I was recently asked to assist in a funeral at a church outside my own tradition. It was an interesting experience. Many things that were said and done gave me pause to think, but nothing caught my attention so much as the bold proclamation of the confident pastor: “The body in that box is not real. It’s just a shell. His spirit, his soul, that’s what’s real. That’s the real ‘him.’ That is what is forever, eternal, and it’s in heaven with God right now.”
I find this image of life after death, an image of disembodied spirits dwelling with God in heaven, to be a very popular understanding among many Christians, both in the pews and the pulpit. There’s one big problem, though: It isn’t biblical Christianity (despite its extreme popularity in circles who often make the loudest claims to be “biblical Christians”).
The image of life after death presented in the bible is clearly one of physical bodies resurrected from the dead to inhabit a renewed creation, a new heaven and a new earth. Far from this biblical image, what is touted by so many under the guise of Christianity is nothing more than a thinly veiled form of Gnosticism (N.T. Writght is very convincing on this issue). This gives rise to two questions on my part:
My first question: How did this happen? For centuries the Church fought Gnosticism at every turn, often forming clearer pictures of exactly what orthodox Christianity is by differentiating it from Gnostic distortions. Somewhere along the way Gnosticism seems to have abandoned frontal assaults for an apparently highly successful back door tactic. Where and when did this subversive tactic begin, and how has it been so effective as to practically dominate popular “Christian” thinking about life after death in our own day and time?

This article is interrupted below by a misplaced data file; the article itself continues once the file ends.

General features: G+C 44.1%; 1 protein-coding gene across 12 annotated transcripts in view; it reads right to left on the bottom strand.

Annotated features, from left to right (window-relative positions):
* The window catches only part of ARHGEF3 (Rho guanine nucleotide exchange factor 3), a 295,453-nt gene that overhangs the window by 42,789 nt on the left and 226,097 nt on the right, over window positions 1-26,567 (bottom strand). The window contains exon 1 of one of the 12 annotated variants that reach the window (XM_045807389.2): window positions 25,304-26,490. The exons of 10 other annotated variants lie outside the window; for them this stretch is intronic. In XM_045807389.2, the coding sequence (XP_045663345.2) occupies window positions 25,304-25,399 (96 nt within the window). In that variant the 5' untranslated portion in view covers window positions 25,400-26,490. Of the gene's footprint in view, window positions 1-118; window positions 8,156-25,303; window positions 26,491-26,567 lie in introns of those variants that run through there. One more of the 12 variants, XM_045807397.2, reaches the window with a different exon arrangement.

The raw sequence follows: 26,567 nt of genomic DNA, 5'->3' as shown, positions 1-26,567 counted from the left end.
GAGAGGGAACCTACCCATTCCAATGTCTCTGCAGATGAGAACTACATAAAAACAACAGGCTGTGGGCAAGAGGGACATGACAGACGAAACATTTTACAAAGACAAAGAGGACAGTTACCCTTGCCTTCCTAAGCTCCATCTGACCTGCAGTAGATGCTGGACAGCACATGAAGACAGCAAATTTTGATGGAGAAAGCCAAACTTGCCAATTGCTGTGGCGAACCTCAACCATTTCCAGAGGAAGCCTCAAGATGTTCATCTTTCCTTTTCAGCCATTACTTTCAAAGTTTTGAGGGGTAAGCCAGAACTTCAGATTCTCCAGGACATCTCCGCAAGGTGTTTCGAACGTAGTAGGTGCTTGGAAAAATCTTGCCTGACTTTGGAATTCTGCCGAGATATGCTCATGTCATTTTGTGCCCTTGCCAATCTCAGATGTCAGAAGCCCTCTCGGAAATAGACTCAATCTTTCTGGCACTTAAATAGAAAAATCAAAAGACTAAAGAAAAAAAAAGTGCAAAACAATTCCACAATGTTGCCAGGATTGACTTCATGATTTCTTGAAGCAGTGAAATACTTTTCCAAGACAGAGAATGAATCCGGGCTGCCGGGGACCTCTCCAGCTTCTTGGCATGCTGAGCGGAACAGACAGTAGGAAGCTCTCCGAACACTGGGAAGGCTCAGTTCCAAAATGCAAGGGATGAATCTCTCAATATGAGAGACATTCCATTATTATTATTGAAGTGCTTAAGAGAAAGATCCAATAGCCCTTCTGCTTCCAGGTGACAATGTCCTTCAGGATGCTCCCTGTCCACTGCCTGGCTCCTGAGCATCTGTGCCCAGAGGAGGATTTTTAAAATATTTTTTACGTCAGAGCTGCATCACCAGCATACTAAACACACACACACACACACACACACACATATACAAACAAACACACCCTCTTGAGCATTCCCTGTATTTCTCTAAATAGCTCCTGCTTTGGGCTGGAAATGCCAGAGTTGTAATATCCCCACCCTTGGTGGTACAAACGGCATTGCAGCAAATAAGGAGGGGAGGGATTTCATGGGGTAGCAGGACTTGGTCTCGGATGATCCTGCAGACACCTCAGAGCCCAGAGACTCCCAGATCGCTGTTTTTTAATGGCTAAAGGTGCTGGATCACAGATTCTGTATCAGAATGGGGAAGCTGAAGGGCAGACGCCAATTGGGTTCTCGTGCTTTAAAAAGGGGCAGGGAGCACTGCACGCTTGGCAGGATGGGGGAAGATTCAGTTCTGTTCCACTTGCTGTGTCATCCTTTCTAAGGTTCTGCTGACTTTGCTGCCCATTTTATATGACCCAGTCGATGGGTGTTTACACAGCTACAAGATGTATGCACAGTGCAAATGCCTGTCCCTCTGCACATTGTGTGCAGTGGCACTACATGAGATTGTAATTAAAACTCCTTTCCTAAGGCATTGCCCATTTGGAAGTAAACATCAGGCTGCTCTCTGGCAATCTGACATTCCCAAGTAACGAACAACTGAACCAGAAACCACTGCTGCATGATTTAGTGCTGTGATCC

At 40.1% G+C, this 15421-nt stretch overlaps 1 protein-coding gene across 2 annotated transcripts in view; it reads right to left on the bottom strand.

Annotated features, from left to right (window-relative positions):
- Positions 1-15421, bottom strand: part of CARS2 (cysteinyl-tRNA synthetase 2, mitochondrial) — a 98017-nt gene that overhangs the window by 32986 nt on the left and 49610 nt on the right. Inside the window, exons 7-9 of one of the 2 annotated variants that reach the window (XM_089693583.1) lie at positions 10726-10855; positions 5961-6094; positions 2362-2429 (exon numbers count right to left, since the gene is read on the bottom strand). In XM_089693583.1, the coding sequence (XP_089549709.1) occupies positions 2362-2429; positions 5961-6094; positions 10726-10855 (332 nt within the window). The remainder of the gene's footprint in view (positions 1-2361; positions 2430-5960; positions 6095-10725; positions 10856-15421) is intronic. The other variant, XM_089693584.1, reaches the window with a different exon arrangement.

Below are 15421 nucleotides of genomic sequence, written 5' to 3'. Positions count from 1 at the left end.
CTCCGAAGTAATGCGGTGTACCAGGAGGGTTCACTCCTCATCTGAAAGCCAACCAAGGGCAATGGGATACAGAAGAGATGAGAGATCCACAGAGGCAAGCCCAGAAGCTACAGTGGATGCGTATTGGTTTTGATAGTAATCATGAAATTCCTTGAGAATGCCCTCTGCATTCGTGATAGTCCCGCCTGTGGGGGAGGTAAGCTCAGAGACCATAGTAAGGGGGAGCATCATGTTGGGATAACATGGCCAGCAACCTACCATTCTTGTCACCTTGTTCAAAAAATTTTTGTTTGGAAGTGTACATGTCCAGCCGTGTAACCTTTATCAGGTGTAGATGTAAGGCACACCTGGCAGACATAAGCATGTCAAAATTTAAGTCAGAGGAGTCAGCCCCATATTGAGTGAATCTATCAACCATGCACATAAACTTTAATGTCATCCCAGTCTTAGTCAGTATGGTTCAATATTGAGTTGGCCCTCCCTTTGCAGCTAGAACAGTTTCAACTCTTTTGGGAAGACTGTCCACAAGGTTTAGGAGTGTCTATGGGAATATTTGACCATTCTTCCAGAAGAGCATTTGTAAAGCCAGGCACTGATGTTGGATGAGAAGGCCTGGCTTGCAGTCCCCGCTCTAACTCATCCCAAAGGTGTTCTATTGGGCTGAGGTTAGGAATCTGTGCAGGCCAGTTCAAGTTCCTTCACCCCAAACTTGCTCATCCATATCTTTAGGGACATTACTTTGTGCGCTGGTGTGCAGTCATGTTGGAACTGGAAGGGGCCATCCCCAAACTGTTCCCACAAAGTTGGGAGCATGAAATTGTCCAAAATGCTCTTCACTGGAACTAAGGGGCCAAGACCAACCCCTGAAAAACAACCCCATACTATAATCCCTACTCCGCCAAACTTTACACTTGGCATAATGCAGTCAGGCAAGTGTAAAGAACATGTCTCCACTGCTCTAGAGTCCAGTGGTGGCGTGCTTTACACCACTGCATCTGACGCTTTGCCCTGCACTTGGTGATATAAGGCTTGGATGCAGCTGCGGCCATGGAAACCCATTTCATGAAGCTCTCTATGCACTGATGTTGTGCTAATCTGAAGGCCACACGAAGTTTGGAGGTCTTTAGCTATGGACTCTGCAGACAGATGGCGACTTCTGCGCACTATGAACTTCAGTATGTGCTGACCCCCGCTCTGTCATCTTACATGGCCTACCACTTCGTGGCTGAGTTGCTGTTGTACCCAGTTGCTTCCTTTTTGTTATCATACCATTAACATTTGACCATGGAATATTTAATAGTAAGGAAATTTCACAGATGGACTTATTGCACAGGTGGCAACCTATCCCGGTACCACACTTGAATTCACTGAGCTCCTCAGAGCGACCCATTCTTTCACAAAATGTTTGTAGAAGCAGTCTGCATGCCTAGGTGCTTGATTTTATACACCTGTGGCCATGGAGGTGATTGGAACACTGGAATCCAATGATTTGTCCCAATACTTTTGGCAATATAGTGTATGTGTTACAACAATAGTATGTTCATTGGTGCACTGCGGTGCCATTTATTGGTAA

My second question: What can be done about it? I guess this question all boils down to how much are we willing to put up with a lie for the sake of the comfort it brings. Let’s face it: for many people it’s much more comforting to be told that Aunt Bettie’s spirit is in heaven making a big batch of her famous chocolate chip cookies, than to be told that Aunt Bettie is “asleep in Christ” for now, but that she will rise again at the resurrection when the fullness of the Kingdom comes. Does it really matter how much comfort something brings if it is a lie? Furthermore, are we willing to be branded heretics? For surely the Gnostic image of life after death is so thoroughly accepted by so many as genuinely “Christian” that any challenge to it will be met with furious resistance. Should it matter how much resistance we may face if we’re standing on the side of truth?
I don’t pretend to know the answers. I’m not so sure I’m the boat-rocking type. I do not relish upsetting Aunt Bettie’s loved ones, or incurring the wrath of the “righteous.” Besides, just who do I think I am anyway? All I know is that it’s gotten under my skin lately, and I’m a little concerned about what that might mean and where it might lead me.
Anybody out there have any thoughts?